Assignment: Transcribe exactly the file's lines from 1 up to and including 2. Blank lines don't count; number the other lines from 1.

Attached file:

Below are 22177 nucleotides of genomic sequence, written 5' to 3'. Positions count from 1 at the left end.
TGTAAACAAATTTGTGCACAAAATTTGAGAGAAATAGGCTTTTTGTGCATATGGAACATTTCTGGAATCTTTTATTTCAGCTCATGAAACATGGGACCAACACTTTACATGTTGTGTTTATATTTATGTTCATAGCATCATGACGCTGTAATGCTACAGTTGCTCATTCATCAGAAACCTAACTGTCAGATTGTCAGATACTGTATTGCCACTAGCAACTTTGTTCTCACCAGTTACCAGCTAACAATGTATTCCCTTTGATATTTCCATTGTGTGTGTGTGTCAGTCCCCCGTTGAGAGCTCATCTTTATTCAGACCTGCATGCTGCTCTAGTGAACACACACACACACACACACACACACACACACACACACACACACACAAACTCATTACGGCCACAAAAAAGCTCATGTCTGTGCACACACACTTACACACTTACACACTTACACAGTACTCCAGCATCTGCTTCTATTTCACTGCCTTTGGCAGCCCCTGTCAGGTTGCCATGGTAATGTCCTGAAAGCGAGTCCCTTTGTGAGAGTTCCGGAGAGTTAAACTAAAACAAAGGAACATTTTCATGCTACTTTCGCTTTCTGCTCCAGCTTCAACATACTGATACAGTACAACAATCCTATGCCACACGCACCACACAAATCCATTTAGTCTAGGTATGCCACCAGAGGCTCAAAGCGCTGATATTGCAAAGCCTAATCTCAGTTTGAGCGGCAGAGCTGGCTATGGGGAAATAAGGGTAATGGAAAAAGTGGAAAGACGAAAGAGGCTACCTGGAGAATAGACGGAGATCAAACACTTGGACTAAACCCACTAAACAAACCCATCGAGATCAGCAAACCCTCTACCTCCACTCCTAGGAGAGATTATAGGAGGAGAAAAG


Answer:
Below are 22177 nucleotides of genomic sequence, written 5' to 3'. Positions count from 1 at the left end.
TGTAAACAAATTTGTGCACAAAATTTGAGAGAAATAGGCTTTTTGTGCATATGGAACATTTCTGGAATCTTTTATTTCAGCTCATGAAACATGGGACCAACACTTTACATGTTGTGTTTATATTTATGTTCATAGCATCATGACGCTGTAATGCTACAGTTGCTCATTCATCAGAAACCTAACTGTCAGATTGTCAGATACTGTATTGCCACTAGCAACTTTGTTCTCACCAGTTACCAGCTAACAATGTATTCCCTTTGATATTTCCATTGTGTGTGTGTGTCAGTCCCCCGTTGAGAGCTCATCTTTATTCAGACCTGCATGCTGCTCTAGTGAACACACACACACACACACACACACACACACACACACACACACACACAAACTCATTACGGCCACAAAAAAGCTCATGTCTGTGCACACACACTTACACACTTACACACTTACACAGTACTCCAGCATCTGCTTCTATTTCACTGCCTTTGGCAGCCCCTGTCAGGTTGCCATGGTAATGTCCTGAAAGCGAGTCCCTTTGTGAGAGTTCCGGAGAGTTAAACTAAAACAAAGGAACATTTTCATGCTACTTTCGCTTTCTGCTCCAGCTTCAACATACTGATACAGTACAACAATCCTATGCCACACGCACCACACAAATCCATTTAGTCTAGGTATGCCACCAGAGGCTCAAAGCGCTGATATTGCAAAGCCTAATCTCAGTTTGAGCGGCAGAGCTGGCTATGGGGAAATAAGGGTAATGGAAAAAGTGGAAAGACGAAAGAGGCTACCTGGAGAATAGACGGAGATCAAACACTTGGACTAAACCCACTAAACAAACCCATCGAGATCAGCAAACCCTCTACCTCCACTCCTAGGAGAGATTATAGGAGGAGAAAAG